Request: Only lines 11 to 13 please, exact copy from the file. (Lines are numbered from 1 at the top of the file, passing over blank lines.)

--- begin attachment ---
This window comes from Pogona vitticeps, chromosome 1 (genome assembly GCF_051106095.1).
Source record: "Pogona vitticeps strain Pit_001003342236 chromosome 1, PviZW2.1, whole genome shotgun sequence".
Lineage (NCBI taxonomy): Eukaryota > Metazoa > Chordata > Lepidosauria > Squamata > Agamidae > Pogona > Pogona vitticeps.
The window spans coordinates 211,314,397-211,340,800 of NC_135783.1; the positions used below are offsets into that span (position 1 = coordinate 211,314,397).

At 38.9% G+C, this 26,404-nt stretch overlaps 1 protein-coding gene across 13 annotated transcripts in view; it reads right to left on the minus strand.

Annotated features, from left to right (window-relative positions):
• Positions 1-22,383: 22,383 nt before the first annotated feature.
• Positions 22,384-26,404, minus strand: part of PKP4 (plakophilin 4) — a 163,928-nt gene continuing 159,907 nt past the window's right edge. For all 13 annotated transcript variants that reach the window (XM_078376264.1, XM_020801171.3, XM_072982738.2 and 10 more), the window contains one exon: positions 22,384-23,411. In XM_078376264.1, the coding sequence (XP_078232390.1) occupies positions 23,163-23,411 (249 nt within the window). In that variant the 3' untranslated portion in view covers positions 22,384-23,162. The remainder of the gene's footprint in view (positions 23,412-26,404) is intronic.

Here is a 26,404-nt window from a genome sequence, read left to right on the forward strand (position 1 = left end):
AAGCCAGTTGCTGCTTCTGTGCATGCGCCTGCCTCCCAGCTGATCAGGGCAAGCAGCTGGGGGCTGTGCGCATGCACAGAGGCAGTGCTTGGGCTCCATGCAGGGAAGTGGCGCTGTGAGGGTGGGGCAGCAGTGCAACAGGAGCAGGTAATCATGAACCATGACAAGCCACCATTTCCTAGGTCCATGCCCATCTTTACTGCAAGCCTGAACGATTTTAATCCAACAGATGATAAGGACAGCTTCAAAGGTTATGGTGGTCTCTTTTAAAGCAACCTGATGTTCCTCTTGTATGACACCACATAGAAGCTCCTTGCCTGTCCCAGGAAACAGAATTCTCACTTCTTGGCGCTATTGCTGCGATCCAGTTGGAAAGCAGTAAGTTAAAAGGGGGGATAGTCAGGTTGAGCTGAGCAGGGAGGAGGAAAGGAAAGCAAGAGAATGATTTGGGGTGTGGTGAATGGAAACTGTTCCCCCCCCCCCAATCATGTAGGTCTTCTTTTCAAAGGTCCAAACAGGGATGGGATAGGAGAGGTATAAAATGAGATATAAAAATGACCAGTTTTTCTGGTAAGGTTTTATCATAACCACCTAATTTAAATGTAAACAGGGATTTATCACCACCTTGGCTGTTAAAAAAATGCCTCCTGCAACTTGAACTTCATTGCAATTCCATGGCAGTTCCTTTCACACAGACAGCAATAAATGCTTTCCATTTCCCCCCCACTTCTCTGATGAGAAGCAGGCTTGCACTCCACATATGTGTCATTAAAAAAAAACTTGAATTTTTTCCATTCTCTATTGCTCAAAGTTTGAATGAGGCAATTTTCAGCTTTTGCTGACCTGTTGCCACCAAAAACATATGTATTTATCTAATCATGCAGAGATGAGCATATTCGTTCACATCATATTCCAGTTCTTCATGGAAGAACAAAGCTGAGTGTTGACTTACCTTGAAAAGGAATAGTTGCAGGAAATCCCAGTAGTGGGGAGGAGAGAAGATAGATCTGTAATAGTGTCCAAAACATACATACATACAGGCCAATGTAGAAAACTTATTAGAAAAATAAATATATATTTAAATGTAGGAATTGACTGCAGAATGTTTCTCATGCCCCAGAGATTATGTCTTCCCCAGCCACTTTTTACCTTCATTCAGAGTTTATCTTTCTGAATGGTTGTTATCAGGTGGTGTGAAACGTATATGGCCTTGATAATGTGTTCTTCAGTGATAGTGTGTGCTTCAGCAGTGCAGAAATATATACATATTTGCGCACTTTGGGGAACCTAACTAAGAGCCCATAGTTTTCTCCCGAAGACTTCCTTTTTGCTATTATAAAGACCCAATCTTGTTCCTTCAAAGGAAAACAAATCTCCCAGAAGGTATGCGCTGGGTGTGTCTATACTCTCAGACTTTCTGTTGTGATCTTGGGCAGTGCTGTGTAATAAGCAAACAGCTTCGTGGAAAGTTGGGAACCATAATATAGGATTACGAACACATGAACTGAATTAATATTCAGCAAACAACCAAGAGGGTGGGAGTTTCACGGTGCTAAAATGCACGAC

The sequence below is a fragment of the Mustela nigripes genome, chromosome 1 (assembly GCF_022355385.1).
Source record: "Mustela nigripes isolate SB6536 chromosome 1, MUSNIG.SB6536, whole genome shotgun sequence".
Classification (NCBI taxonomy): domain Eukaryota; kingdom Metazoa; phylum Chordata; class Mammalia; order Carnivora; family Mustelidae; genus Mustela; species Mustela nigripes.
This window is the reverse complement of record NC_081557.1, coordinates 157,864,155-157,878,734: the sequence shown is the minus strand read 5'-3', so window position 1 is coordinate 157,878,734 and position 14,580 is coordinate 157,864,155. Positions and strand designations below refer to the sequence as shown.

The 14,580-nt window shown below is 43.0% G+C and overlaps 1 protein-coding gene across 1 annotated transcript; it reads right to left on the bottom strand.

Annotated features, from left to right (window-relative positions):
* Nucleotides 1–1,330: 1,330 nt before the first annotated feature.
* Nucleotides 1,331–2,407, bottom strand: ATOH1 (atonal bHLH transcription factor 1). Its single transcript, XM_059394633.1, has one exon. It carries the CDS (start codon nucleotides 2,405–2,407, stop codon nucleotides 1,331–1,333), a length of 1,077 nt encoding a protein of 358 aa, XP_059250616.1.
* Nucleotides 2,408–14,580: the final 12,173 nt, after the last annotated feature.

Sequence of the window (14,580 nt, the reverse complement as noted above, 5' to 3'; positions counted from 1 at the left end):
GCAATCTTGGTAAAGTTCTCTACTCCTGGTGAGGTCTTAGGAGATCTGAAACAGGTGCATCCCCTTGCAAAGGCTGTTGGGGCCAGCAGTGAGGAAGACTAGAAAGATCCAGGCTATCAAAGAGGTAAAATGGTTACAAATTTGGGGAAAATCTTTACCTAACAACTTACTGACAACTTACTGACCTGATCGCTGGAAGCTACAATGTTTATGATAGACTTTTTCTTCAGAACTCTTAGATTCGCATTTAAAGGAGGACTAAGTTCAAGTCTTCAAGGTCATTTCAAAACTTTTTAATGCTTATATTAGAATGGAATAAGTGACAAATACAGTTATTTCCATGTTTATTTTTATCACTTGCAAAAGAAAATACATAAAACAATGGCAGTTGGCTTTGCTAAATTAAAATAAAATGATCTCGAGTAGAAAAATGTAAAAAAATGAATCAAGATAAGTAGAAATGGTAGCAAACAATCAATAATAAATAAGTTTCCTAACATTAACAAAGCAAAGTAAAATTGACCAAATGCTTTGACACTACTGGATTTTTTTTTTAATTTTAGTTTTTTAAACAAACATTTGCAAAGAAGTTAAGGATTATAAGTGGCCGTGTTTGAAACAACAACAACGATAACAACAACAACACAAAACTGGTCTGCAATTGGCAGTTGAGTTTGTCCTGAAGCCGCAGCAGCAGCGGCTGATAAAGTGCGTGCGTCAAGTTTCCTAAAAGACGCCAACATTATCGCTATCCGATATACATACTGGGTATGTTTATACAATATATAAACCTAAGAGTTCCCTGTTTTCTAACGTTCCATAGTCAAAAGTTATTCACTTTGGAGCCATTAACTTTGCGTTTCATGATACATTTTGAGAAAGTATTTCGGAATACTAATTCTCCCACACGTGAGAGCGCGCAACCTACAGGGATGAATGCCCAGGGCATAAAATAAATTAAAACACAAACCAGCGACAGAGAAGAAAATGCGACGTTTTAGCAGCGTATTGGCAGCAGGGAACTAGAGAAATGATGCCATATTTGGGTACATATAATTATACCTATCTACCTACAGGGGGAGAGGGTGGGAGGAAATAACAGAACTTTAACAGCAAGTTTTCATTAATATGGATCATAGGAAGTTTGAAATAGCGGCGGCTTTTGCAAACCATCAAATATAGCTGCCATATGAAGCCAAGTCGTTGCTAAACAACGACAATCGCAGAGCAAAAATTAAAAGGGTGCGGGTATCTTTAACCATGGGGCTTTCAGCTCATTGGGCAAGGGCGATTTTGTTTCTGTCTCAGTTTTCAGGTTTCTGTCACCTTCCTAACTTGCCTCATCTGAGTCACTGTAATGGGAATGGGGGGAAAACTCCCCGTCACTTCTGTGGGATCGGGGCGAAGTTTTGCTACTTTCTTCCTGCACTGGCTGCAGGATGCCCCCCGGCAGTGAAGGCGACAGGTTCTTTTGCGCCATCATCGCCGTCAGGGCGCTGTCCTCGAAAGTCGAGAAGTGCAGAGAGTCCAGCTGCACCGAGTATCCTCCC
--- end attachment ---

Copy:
The sequence below is a fragment of the Mustela nigripes genome, chromosome 1 (assembly GCF_022355385.1).
Source record: "Mustela nigripes isolate SB6536 chromosome 1, MUSNIG.SB6536, whole genome shotgun sequence".
Classification (NCBI taxonomy): domain Eukaryota; kingdom Metazoa; phylum Chordata; class Mammalia; order Carnivora; family Mustelidae; genus Mustela; species Mustela nigripes.